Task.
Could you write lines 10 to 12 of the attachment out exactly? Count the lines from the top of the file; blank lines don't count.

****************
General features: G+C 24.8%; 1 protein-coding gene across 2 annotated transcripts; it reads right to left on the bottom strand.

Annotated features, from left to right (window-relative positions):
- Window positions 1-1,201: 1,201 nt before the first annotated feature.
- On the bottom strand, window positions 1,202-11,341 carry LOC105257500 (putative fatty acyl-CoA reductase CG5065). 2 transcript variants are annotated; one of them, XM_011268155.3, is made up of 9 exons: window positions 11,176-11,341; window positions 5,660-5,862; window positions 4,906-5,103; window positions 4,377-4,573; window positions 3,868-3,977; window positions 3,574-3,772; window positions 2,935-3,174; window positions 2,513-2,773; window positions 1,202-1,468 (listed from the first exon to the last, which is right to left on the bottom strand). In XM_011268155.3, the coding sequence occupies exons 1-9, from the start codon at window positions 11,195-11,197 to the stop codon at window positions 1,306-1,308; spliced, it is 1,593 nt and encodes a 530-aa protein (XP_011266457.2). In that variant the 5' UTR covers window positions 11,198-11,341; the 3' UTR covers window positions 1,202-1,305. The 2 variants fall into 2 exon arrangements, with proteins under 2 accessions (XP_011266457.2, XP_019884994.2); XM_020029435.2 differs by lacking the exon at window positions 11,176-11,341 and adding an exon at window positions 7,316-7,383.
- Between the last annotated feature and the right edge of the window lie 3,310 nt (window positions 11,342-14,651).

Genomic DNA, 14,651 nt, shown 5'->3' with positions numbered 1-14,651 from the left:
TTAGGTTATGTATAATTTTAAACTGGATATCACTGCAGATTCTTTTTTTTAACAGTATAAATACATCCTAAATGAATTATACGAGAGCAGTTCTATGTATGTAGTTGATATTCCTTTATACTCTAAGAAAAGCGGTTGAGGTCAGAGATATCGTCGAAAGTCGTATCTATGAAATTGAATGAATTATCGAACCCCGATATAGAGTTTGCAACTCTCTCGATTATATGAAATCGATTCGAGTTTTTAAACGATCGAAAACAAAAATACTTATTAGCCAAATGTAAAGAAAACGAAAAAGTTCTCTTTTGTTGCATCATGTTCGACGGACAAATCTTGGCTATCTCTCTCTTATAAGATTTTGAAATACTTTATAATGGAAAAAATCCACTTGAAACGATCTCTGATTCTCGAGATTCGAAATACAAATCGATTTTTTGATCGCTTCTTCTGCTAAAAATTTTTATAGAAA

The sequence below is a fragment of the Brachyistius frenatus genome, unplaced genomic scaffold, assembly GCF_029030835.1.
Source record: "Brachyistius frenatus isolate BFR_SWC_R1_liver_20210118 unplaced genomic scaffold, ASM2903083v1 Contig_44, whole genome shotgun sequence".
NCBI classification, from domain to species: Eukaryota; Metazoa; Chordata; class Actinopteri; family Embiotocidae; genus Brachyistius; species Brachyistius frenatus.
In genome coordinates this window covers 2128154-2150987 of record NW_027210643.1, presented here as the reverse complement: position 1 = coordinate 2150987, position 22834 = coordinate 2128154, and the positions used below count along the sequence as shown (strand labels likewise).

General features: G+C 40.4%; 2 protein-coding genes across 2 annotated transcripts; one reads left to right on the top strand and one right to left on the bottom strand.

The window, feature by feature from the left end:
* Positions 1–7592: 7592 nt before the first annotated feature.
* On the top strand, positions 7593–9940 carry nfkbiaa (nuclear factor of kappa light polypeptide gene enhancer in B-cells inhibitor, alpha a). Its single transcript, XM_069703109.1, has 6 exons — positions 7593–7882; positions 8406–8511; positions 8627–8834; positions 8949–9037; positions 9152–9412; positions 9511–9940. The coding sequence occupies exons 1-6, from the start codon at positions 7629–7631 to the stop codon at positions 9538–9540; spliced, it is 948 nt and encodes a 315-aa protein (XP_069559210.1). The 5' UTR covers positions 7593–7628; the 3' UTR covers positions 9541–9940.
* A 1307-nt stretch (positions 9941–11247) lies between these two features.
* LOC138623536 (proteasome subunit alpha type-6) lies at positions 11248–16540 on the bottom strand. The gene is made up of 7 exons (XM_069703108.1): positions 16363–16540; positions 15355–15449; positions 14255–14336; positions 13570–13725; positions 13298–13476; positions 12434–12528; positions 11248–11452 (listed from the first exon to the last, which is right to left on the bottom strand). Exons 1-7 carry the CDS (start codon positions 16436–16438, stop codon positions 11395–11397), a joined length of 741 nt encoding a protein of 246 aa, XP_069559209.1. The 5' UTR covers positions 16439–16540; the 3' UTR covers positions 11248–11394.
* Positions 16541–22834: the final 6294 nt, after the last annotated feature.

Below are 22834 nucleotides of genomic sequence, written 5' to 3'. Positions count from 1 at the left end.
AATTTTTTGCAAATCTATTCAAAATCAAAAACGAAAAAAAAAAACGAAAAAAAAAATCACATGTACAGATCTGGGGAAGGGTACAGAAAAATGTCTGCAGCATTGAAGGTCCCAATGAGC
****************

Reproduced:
NCBI classification, from domain to species: Eukaryota; Metazoa; Chordata; class Actinopteri; family Embiotocidae; genus Brachyistius; species Brachyistius frenatus.
In genome coordinates this window covers 2128154-2150987 of record NW_027210643.1, presented here as the reverse complement: position 1 = coordinate 2150987, position 22834 = coordinate 2128154, and the positions used below count along the sequence as shown (strand labels likewise).

General features: G+C 40.4%; 2 protein-coding genes across 2 annotated transcripts; one reads left to right on the top strand and one right to left on the bottom strand.